Former NJ candidate to host LGBT political show
by Jen Colletta
Jan 05, 2012 | 1282 views | 0 0 comments | 5 5 recommendations | email to a friend | print
<b>Jim Morrison</b>
Jim Morrison
slideshow
Jim Morrison’s career has taken him from attorney to reality-show contestant to helicopter pilot to owner of a political T-shirt company — and his latest venture will place him at the forefront of the LGBT political world.

“For & Against,” a political-analysis series on here!TV that will focus on the LGBT issues of the day, will debut Jan. 6, with Morrison as host.

The 30-minute weekly series will feature interviews with political pundits, commentators and LGBTs of all walks of life. The goal, he said, is to present an in-depth and well-informed examination of the topics impacting the LGBT community across the nation — giving attention to subjects not adequately addressed by the mainstream media, and pursuing those who are fighting against the LGBT-rights movement.

Now a resident of Brooklyn, Morrison ran for a state senate seat in New Jersey in 2003, winning a nomination through a write-in effort but eventually losing to a Republican incumbent.

Before he entered the political race, Morrison, who attained his law degree from Columbia University, took a break from his legal career to become a contestant on the inaugural 2001 season of “The Mole,” finishing as runner-up.

Morrison, who once spearheaded the pilot for an MTV political program, said he jumped at the chance to enter the LGBT political fray when the concept of “For & Against” was presented to him by a here!TV producer.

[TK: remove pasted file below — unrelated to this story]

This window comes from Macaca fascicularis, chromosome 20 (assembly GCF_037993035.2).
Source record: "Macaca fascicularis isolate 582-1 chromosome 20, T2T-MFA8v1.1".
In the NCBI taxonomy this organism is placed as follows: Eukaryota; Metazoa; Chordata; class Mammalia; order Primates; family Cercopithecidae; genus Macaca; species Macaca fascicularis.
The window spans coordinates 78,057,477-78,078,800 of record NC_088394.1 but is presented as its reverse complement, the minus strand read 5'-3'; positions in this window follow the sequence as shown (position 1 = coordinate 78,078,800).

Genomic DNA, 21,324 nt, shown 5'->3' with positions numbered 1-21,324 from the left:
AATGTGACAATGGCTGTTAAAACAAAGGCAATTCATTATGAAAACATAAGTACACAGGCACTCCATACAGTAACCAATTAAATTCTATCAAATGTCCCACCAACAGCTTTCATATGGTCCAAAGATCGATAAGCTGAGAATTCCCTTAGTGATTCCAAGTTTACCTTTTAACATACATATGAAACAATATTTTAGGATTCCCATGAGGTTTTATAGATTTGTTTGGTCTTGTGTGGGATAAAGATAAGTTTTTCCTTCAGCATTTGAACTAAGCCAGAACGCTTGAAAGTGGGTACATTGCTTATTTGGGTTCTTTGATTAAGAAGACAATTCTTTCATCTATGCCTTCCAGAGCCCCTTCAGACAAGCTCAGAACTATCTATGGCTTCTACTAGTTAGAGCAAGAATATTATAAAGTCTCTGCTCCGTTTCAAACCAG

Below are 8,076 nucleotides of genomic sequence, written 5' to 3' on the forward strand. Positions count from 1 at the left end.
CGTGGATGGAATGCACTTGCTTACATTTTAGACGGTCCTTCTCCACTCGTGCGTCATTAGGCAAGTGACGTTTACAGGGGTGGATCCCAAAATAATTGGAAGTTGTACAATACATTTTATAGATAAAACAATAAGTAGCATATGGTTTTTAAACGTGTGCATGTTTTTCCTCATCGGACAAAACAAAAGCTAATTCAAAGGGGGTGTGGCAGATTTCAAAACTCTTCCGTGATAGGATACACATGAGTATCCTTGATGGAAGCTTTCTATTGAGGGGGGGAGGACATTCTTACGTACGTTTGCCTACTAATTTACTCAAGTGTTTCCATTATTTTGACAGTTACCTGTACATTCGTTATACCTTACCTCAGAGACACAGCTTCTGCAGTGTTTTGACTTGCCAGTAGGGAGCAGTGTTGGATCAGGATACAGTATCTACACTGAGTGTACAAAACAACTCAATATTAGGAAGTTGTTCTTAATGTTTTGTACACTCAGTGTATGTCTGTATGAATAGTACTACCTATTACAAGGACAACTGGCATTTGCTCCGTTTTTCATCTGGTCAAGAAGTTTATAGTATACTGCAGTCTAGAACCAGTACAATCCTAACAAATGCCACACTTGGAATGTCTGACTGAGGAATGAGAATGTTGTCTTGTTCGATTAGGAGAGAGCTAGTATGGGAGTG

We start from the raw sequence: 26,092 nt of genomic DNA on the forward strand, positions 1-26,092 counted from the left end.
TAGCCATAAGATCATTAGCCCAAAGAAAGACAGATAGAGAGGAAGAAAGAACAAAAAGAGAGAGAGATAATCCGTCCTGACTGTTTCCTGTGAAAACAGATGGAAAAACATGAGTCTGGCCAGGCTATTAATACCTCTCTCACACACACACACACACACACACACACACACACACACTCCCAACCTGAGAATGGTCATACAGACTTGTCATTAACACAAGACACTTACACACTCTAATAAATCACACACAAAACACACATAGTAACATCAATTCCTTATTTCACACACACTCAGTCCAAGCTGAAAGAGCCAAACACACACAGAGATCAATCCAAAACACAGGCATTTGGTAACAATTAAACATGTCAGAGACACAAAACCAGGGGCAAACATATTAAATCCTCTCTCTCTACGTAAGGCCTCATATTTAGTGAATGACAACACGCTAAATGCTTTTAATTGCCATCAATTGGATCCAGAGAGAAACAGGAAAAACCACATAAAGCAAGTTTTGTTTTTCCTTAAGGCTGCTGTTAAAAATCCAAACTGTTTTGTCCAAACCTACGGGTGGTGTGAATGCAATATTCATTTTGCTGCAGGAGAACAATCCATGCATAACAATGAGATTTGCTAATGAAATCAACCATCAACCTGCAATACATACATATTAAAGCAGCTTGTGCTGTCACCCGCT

“We were on the same page about the need for a gay and lesbian political show,” Morrison said. “From our encounters with people in general, many are misinformed about these issues and some are just totally apathetic. So we wanted to do a show that is not just educational but presents these issues with a real energy.”

Targeting the apathy some members of the LGBT community hold about the political challenges the community faces will be one of the primary goals of the show, Morrison said.

“In a lot of ways, we’re victims of our own successes,” he said. “Demographically, a lot of the community lives in urban areas and has good jobs and, because of that, a lot of people are really checked out and living just in their own lives. And on the flip side, we’ve been outsiders for so long, people tend to balkanize and not pay attention to what’s going on in the outside world and how it’s affecting us.”

While “For & Against” will be a primer in the ins and outs of top political issues, it is also meant as an opportunity for LGBTs to engage in open discussion about the direction of the LGBT-rights movement.

For instance, Morrison said the program will explore both sides of the conversation among LGBTs about marriage equality.

“We’re not going to look at the debate in the sense of the right-wing arguments for so-called ‘traditional’ marriage, but we thought it would be more interesting to look at the arguments from within the gay community for and against marriage equality,” he said. “There are some powerful arguments that stem from the idea that straight people are handed this gameplan or social mores about how they should behave — and why should we want to be part of this institution that caters to the needs of straight people? I don’t personally agree with that because, as an attorney, I am wholeheartedly in favor of marriage equality from a societal and legal perspective, but ‘For & Against’ is about examining arguments and looking at all sides.”